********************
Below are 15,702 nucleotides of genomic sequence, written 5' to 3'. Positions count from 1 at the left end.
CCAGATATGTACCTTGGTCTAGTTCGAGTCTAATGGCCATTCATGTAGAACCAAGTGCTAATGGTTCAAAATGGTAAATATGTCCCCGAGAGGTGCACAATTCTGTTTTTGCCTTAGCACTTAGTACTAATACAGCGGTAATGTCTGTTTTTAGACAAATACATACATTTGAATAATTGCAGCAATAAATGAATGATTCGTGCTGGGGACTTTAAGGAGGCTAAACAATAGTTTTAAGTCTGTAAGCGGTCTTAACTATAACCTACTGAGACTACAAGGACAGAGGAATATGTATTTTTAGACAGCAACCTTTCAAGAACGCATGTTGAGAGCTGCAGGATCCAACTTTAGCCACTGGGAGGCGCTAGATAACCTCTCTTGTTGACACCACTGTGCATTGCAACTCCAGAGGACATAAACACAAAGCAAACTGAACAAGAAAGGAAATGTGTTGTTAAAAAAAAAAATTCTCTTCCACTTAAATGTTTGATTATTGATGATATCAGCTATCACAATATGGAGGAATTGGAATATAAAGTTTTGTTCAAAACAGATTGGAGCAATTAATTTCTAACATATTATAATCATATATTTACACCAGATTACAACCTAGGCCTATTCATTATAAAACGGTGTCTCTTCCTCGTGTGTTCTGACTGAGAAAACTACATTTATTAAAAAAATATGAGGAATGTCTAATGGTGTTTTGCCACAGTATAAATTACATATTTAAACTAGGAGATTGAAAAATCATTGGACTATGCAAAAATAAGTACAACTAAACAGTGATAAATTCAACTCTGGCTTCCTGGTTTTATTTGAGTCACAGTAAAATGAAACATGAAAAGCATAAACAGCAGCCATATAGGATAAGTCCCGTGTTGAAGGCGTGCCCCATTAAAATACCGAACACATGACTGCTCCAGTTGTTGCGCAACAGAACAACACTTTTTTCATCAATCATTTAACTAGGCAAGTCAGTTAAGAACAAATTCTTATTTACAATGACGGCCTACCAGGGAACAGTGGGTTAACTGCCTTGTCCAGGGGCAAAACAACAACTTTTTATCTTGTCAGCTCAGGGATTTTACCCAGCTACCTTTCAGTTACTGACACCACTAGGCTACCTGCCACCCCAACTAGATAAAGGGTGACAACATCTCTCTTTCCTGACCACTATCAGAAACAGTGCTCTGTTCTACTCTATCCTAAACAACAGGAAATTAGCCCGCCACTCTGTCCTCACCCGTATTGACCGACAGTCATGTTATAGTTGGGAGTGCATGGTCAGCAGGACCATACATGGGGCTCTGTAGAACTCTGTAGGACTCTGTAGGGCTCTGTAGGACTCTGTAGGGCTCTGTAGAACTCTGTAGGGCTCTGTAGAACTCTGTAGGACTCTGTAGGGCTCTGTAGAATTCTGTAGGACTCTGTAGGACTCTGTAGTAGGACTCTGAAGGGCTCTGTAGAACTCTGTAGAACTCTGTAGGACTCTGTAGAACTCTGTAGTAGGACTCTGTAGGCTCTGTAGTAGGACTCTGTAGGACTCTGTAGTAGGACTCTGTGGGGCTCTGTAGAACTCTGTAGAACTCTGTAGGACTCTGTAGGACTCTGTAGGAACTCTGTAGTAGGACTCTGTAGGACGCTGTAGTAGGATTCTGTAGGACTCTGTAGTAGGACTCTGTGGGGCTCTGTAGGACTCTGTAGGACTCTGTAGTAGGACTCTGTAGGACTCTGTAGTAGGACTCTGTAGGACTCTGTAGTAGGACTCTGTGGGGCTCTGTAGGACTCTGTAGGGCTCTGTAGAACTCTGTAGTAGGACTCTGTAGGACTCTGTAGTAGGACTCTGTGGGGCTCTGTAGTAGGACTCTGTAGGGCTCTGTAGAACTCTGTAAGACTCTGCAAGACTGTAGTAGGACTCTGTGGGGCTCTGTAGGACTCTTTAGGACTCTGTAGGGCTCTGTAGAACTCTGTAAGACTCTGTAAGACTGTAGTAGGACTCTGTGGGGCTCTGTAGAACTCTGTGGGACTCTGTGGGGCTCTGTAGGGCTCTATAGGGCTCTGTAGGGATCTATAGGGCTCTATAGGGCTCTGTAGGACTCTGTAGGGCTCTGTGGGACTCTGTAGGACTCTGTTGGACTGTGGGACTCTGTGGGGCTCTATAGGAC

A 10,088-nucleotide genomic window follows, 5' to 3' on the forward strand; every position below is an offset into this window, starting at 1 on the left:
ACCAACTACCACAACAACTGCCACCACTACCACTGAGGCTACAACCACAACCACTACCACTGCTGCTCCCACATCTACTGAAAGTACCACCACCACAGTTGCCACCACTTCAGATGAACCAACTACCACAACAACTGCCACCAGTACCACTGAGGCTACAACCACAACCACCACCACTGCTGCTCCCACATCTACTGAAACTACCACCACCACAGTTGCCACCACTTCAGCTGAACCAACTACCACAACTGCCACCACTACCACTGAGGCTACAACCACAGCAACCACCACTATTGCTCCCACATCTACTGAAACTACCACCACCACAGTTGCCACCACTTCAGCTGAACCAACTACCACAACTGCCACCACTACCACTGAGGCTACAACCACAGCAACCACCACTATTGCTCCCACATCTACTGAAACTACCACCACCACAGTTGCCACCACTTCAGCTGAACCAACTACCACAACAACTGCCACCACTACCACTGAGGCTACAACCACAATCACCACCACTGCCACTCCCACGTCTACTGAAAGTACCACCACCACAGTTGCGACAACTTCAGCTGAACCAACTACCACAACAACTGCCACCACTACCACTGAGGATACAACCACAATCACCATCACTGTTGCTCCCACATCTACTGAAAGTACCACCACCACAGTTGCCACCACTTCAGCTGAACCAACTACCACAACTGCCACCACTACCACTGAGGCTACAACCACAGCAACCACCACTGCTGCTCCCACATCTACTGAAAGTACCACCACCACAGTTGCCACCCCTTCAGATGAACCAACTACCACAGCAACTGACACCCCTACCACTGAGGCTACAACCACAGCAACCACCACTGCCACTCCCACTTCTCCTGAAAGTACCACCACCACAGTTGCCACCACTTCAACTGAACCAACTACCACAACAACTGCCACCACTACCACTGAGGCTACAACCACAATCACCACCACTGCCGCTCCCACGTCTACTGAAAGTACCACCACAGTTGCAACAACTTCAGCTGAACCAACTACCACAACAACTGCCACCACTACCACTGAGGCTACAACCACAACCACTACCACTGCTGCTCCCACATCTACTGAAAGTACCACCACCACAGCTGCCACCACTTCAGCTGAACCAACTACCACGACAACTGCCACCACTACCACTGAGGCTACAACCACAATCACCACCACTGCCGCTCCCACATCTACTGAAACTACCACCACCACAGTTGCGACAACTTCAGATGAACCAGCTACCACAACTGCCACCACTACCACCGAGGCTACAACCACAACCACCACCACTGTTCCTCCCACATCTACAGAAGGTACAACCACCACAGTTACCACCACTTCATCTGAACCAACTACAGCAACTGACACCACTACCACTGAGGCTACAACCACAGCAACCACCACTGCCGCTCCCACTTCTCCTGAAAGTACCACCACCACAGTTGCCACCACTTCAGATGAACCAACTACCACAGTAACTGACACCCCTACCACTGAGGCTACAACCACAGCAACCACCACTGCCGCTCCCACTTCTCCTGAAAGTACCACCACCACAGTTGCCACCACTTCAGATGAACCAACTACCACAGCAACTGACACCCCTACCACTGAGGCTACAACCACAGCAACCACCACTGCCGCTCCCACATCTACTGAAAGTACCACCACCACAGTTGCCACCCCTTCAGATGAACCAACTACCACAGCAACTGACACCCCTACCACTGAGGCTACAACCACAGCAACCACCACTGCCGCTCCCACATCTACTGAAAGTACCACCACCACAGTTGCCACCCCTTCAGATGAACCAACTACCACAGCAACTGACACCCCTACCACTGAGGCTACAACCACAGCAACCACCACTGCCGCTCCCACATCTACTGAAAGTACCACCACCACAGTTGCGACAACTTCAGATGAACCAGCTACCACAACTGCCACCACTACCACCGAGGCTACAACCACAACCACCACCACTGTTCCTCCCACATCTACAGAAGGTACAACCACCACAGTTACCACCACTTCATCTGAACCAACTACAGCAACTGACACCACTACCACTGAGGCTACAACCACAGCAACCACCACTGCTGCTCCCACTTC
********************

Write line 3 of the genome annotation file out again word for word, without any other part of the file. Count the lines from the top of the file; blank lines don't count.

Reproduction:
A 10,088-nucleotide genomic window follows, 5' to 3' on the forward strand; every position below is an offset into this window, starting at 1 on the left: